The big question is whether these changes in lending laws will cool the red hot housing market we are currently enjoying, or if the Valley’s amazing ability to generate disposable incomes and wealth will overcome another hurdle to home ownership. Stay tuned . . .
The entire article is posted for your reading pleasure. Click here to view it.
Tags: Bad-Realtors, Century 21, Crooked-realtors, Deceptive-realtors, Dirty agent tricks, Financing-Process, Loan Application, Loan-Application, Mortgages, Negative Amortization, No Documentation (ND), No Income No Assets (NINA), No Ratio (NR), Option ARMs, Palo Alto, palo-alto-real-estate, Preapproval, Prequalification, Real estate, Realtors who give the business a bad name, Stated Income Stated Assets (SISA), Stated Income Verified Assets (SIVA)
March 7, 2007
Yikes! What do all these acronyms mean, and which one is the best type of financing for your? For most homebuyers (and their realtors), they don’t care how the loan gets done, they just want it done – with as little work and hassle as possible. Behind the scenes, lenders are actually getting very creative in the types of documentation programs that they require (or waive). Some of these variants may make a difference on the pricing, speed and riskiness of the transaction, so it’s a good idea for all parties to become at least a little bit familiar with these strange acronyms.
FD – Full documentation. The crème-de-la-crème of real estate financing, and the most traditional documentation type. Borrower provides full income documentation (2 pay stubs, 2 W2s or 2 years tax forms for all borrowers) and full asset documentation (2 months full statements of all accounts used to qualify assets). Traditionally this is the documentation format with the best pricing.
Minimum/Reduced Documentation types:
SIVA – Stated income verified assets. This has become one of the most popular documentation formats, especially in cases where a fast escrow is needed. Borrower states his/her income but does not have to provide any documentation. Asset document is still needed, but only to show a set amount of reserves. This format is popular among hi-tech executives because of the variable components of their income – bonus, patent pay, ESPP, stock pay, etc. – most of which are highly variable and changes each year, so it’s difficult to document it without inviting unnecessary underwriter scrutiny. While it is technically one step down from FD, most A paper lenders have exceptions where if the borrower’s credit score is high enough, they will accept SIVA documentation and still offer FD pricing. Hey, you CAN have your cake and eat it too!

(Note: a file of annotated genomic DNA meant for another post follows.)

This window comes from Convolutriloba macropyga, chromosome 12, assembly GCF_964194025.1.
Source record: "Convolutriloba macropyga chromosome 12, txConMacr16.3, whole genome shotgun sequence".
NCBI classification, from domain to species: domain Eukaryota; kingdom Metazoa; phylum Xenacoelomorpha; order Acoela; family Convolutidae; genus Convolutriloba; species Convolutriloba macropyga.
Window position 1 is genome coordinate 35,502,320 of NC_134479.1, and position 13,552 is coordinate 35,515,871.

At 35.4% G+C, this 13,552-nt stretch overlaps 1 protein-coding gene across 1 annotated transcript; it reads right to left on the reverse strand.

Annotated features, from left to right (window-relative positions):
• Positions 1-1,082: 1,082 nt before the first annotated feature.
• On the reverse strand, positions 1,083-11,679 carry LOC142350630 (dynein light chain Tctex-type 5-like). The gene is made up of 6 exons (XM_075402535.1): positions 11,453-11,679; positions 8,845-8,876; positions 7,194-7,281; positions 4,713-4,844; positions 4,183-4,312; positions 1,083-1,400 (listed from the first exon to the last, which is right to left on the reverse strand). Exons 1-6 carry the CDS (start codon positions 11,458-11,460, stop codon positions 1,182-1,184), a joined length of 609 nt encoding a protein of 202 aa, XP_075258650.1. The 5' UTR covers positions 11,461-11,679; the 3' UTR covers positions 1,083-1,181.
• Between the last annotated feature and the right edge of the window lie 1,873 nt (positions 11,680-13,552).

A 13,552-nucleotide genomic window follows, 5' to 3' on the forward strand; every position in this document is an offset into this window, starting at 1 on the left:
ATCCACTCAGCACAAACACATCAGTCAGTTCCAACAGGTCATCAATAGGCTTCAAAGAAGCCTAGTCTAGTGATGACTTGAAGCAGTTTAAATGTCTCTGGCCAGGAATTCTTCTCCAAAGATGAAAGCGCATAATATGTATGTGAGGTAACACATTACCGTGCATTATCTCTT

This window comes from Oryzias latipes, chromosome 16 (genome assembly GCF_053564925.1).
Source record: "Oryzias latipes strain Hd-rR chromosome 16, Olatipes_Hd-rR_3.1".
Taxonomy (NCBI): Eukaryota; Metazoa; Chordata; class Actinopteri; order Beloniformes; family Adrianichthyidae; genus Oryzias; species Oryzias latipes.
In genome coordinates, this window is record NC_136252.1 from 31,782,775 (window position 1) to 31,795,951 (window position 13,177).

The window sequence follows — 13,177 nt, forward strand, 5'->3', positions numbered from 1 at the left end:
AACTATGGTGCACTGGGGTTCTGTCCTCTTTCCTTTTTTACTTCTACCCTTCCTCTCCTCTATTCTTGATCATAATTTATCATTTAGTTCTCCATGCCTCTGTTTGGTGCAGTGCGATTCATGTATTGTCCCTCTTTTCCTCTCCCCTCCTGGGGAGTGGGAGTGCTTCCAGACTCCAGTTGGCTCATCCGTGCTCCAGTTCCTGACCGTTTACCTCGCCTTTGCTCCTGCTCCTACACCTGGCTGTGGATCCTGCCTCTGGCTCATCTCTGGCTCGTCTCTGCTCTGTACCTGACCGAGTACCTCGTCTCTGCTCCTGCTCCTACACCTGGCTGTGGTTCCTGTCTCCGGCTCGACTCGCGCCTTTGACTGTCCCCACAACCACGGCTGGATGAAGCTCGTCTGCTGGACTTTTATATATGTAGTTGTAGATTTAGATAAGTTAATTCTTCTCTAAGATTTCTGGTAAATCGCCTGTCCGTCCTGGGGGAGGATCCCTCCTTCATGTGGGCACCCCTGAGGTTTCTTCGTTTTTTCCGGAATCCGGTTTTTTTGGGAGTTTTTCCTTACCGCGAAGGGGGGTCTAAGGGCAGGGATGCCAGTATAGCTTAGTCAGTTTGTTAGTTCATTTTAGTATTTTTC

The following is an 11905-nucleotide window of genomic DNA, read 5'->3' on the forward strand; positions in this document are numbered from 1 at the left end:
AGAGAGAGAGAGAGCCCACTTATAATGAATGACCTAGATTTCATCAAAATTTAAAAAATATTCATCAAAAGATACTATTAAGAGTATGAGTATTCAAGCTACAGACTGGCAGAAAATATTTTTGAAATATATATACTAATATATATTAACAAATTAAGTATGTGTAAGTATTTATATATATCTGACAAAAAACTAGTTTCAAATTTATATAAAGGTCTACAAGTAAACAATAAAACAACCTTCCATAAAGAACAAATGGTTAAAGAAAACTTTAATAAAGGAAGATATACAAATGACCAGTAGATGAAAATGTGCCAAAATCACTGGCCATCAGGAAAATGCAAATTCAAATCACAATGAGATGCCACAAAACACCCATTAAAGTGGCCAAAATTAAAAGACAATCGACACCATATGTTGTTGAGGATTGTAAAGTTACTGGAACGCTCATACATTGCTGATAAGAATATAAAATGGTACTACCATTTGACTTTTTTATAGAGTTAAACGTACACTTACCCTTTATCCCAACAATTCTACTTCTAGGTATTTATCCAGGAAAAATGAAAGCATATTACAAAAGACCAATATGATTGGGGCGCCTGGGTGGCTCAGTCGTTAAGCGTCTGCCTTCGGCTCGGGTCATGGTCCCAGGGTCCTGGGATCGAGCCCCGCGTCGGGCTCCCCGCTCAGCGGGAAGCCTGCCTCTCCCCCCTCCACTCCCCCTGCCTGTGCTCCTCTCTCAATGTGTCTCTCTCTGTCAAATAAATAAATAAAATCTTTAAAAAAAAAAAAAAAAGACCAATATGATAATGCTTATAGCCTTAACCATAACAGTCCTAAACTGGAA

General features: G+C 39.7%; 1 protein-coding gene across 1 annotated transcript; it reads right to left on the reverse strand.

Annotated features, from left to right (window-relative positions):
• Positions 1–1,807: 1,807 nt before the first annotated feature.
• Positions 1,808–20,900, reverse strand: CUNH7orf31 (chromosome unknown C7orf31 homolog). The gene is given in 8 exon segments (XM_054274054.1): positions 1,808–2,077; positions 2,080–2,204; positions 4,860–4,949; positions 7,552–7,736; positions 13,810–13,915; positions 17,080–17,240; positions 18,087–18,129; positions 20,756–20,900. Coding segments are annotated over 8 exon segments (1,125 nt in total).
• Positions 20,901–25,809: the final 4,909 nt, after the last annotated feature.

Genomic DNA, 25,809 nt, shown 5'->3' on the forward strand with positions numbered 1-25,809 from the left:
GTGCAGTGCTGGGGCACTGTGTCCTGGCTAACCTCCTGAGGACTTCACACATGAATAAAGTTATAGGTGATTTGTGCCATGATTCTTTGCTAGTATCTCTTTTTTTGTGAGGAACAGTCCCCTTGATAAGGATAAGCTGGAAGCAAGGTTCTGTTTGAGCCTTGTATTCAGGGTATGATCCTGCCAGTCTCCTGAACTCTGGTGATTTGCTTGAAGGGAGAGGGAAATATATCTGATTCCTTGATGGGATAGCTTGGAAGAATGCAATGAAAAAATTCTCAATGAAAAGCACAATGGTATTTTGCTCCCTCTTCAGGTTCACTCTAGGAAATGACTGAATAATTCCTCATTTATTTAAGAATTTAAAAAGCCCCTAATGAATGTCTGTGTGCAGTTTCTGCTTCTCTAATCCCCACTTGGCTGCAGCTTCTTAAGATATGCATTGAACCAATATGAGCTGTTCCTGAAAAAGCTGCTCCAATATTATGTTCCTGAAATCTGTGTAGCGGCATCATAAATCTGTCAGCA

SISA – Stated income stated assets. You guessed it, in this format, the borrower simply states the income and asset on the loan application, and off it goes. No documentation needed! This makes everyone’s job easy – borrowers, agents, brokers, lenders. Again, this type of reduced documentation usually comes at a slight rate penalty, but with a high enough credit score, I have a number of lenders who can and will waive these penalties. So, for someone with good credit, they can zip through the entire loan process with a SISA submission, and still get the lowest rates on the market. The only thing to be careful about is that SISA guidelines are more conservative when it comes to the amount of money that you can borrow. So, as you approach the higher purchase price (over $1M), super-jumbo loans (loan amounts >$1M) and/or high CLTV (combined loan-to-value of over 85%), SISA loan types may place limitations that FD loan types don’t have.
NR – No Ratio. This reduced documentation type actually fits between SIVA and SIVA. In this program, you don’t provide any income information; you don’t even state a number on the loan application. However, you do provide asset documentation. As you know, in the loan business, cash is king. So, if you have good credit and enough reserves in the bank, underwriters may not care what your income is. So, instead of exaggerating and trying to state an income that is simply not true, it is much safer to go the route of No Ratio. In fact, stated income have been so abused by so many brokers that lenders are cracking down on stated loans and starting to look carefully at the income stated and job type. They will do a sanity check and if the numbers don’t make sense, the loan WILL NOT GO THROUGH. No Ratio is becoming popular because it allows the real estate team to close a transaction as fast as a stated loan, without the increasing risk with the underwriters. Even though the borrower normally has to a pay a small premium for a No Ratio loan, this is a small price to pay when compared to fraud and the risk of losing the escrow deposit when the loan doesn’t come through under another program type. Make sure you discuss with your financing advisor the pros/cons of using stated vs. no ratio on your loan program. As a realtor, you should also be sure that your financing partner is up to speed on the recent mortgage market developments, and not prone to forcing a loan through a stated program where it will ultimately fail and result in avoidable risk and agony to your hard-won transaction!